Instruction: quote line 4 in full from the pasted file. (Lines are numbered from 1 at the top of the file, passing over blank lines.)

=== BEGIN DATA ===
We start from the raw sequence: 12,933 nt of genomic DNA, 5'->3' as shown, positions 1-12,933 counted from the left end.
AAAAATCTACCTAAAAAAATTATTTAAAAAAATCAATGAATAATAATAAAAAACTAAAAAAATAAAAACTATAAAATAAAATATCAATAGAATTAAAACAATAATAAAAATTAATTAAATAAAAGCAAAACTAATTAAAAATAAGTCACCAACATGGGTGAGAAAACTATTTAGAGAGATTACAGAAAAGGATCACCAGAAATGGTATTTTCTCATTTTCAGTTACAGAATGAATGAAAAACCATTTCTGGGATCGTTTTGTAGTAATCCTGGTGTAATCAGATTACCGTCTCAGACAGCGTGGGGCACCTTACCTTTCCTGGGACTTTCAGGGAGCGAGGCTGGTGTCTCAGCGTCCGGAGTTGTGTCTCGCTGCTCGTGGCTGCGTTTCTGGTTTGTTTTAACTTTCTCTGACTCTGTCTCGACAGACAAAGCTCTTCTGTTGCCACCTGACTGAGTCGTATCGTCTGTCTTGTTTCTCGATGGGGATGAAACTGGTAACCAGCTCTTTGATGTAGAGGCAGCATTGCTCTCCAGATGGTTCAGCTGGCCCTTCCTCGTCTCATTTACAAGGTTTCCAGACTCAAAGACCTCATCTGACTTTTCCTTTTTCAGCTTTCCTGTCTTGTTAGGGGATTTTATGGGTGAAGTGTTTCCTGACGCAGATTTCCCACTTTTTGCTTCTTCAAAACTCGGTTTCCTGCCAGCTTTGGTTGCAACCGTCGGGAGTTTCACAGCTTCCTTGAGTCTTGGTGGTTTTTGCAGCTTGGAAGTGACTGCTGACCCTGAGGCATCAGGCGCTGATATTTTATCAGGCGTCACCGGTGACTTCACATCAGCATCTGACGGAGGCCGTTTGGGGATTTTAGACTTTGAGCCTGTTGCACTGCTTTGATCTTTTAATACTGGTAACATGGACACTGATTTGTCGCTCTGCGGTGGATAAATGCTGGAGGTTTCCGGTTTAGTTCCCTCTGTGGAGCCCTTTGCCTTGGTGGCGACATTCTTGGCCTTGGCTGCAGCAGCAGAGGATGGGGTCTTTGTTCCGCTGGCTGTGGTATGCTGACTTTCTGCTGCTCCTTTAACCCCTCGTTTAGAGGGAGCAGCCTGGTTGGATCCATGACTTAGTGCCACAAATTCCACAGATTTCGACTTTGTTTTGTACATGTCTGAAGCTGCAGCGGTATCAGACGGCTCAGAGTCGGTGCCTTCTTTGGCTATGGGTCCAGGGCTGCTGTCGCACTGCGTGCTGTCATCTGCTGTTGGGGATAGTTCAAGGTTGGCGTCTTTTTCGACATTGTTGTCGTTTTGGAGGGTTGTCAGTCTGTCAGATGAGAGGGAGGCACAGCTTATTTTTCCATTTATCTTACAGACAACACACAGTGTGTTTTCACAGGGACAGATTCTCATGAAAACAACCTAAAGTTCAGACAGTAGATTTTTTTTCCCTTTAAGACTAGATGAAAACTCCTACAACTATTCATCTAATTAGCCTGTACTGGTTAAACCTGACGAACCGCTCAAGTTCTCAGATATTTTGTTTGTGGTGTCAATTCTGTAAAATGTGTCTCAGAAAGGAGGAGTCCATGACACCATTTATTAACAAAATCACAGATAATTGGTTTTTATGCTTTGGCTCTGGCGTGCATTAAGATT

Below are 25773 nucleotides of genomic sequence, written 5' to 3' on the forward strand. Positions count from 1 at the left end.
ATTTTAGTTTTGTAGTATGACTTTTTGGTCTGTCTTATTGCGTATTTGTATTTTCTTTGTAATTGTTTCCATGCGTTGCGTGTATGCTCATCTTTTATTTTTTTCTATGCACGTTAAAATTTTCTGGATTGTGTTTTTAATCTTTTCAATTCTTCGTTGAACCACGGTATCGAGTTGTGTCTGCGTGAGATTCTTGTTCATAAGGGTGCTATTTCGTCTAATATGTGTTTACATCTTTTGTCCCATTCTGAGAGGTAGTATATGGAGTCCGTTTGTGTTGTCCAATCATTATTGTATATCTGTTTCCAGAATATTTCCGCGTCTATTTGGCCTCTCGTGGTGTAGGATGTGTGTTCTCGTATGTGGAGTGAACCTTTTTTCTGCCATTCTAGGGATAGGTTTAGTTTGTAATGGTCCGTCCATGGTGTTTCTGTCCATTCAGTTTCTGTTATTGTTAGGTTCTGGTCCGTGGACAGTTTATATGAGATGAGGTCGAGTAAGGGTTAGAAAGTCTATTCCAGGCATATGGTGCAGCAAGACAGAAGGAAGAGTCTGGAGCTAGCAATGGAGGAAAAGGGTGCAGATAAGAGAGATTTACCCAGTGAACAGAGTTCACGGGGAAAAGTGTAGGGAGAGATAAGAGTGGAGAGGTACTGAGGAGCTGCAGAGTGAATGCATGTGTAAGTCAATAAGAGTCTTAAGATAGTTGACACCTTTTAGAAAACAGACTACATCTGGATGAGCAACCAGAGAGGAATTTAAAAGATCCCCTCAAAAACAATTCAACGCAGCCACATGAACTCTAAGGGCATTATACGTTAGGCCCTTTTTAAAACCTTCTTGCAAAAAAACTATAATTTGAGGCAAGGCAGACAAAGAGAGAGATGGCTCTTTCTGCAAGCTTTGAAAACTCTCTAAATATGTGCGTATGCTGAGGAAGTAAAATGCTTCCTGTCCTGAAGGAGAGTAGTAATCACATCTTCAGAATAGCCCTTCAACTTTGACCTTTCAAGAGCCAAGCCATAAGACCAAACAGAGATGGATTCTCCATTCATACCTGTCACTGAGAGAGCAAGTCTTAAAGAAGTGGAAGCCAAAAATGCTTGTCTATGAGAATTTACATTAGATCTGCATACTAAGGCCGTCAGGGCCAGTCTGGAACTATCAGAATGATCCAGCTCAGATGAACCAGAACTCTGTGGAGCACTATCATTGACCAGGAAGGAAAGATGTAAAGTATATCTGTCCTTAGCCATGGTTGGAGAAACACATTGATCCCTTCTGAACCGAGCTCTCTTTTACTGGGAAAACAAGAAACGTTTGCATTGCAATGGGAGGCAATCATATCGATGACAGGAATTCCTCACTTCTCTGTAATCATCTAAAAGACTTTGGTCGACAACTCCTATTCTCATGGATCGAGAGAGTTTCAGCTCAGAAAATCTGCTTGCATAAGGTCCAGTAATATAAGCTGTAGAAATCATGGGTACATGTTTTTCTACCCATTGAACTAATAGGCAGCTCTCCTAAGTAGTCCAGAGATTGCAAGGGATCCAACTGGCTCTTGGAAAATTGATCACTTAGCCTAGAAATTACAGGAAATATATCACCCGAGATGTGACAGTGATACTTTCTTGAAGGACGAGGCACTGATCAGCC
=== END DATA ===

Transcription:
ATTTTAGTTTTGTAGTATGACTTTTTGGTCTGTCTTATTGCGTATTTGTATTTTCTTTGTAATTGTTTCCATGCGTTGCGTGTATGCTCATCTTTTATTTTTTTCTATGCACGTTAAAATTTTCTGGATTGTGTTTTTAATCTTTTCAATTCTTCGTTGAACCACGGTATCGAGTTGTGTCTGCGTGAGATTCTTGTTCATAAGGGTGCTATTTCGTCTAATATGTGTTTACATCTTTTGTCCCATTCTGAGAGGTAGTATATGGAGTCCGTTTGTGTTGTCCAATCATTATTGTATATCTGTTTCCAGAATATTTCCGCGTCTATTTGGCCTCTCGTGGTGTAGGATGTGTGTTCTCGTATGTGGAGTGAACCTTTTTTCTGCCATTCTAGGGATAGGTTTAGTTTGTAATGGTCCGTCCATGGTGTTTCTGTCCATTCAGTTTCTGTTATTGTTAGGTTCTGGTCCGTGGACAGTTTATATGAGATGAGGTCGAGTAAGGGTTAGAAAGTCTATTCCAGGCATATGGTGCAGCAAGACAGAAGGAAGAGTCTGGAGCTAGCAATGGAGGAAAAGGGTGCAGATAAGAGAGATTTACCCAGTGAACAGAGTTCACGGGGAAAAGTGTAGGGAGAGATAAGAGTGGAGAGGTACTGAGGAGCTGCAGAGTGAATGCATGTGTAAGTCAATAAGAGTCTTAAGATAGTTGACACCTTTTAGAAAACAGACTACATCTGGATGAGCAACCAGAGAGGAATTTAAAAGATCCCCTCAAAAACAATTCAACGCAGCCACATGAACTCTAAGGGCATTATACGTTAGGCCCTTTTTAAAACCTTCTTGCAAAAAAACTATAATTTGAGGCAAGGCAGACAAAGAGAGAGATGGCTCTTTCTGCAAGCTTTGAAAACTCTCTAAATATGTGCGTATGCTGAGGAAGTAAAATGCTTCCTGTCCTGAAGGAGAGTAGTAATCACATCTTCAGAATAGCCCTTCAACTTTGACCTTTCAAGAGCCAAGCCATAAGACCAAACAGAGATGGATTCTCCATTCATACCTGTCACTGAGAGAGCAAGTCTTAAAGAAGTGGAAGCCAAAAATGCTTGTCTATGAGAATTTACATTAGATCTGCATACTAAGGCCGTCAGGGCCAGTCTGGAACTATCAGAATGATCCAGCTCAGATGAACCAGAACTCTGTGGAGCACTATCATTGACCAGGAAGGAAAGATGTAAAGTATATCTGTCCTTAGCCATGGTTGGAGAAACACATTGATCCCTTCTGAACCGAGCTCTCTTTTACTGGGAAAACAAGAAACGTTTGCATTGCAATGGGAGGCAATCATATCGATGACAGGAATTCCTCACTTCTCTGTAATCATCTAAAAGACTTTGGTCGACAACTCCTATTCTCATGGATCGAGAGAGTTTCAGCTCAGAAAATCTGCTTGCATAAGGTCCAGTAATATAAGCTGTAGAAATCATGGGTACATGTTTTTCTACCCATTGAACTAATAGGCAGCTCTCCTAAGTAGTCCAGAGATTGCAAGGGATCCAACTGGCTCTTGGAAAATTGATCACTTAGCCTAGAAATTACAGGAAATATATCACCCGAGATGTGACAGTGATACTTTCTTGAAGGACGAGGCACTGATCAGCC